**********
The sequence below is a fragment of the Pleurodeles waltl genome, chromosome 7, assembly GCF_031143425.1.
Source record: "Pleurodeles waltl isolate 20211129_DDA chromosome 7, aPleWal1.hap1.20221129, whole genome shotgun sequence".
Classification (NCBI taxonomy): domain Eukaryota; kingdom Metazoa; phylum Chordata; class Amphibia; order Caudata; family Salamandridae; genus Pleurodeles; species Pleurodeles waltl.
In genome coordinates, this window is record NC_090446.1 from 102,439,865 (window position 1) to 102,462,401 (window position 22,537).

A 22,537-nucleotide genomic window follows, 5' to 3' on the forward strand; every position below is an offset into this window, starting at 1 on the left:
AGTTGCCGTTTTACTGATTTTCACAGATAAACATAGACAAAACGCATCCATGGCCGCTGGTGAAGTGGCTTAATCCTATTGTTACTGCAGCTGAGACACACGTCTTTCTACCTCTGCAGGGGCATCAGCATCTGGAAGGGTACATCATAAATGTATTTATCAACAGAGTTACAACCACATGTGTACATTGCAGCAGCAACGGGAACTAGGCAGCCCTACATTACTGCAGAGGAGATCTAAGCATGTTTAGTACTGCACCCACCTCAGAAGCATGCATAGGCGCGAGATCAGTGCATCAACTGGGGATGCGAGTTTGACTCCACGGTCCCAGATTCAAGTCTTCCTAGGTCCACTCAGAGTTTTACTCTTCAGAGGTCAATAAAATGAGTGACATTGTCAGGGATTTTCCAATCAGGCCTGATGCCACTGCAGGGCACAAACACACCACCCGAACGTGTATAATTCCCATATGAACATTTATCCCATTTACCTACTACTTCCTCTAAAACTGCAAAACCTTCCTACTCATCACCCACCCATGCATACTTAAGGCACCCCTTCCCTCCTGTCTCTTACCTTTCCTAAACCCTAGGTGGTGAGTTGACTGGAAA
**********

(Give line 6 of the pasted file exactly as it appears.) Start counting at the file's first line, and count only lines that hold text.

AGTTGCCGTTTTACTGATTTTCACAGATAAACATAGACAAAACGCATCCATGGCCGCTGGTGAAGTGGCTTAATCCTATTGTTACTGCAGCTGAGACACACGTCTTTCTACCTCTGCAGGGGCATCAGCATCTGGAAGGGTACATCATAAATGTATTTATCAACAGAGTTACAACCACATGTGTACATTGCAGCAGCAACGGGAACTAGGCAGCCCTACATTACTGCAGAGGAGATCTAAGCATGTTTAGTACTGCACCCACCTCAGAAGCATGCATAGGCGCGAGATCAGTGCATCAACTGGGGATGCGAGTTTGACTCCACGGTCCCAGATTCAAGTCTTCCTAGGTCCACTCAGAGTTTTACTCTTCAGAGGTCAATAAAATGAGTGACATTGTCAGGGATTTTCCAATCAGGCCTGATGCCACTGCAGGGCACAAACACACCACCCGAACGTGTATAATTCCCATATGAACATTTATCCCATTTACCTACTACTTCCTCTAAAACTGCAAAACCTTCCTACTCATCACCCACCCATGCATACTTAAGGCACCCCTTCCCTCCTGTCTCTTACCTTTCCTAAACCCTAGGTGGTGAGTTGACTGGAAA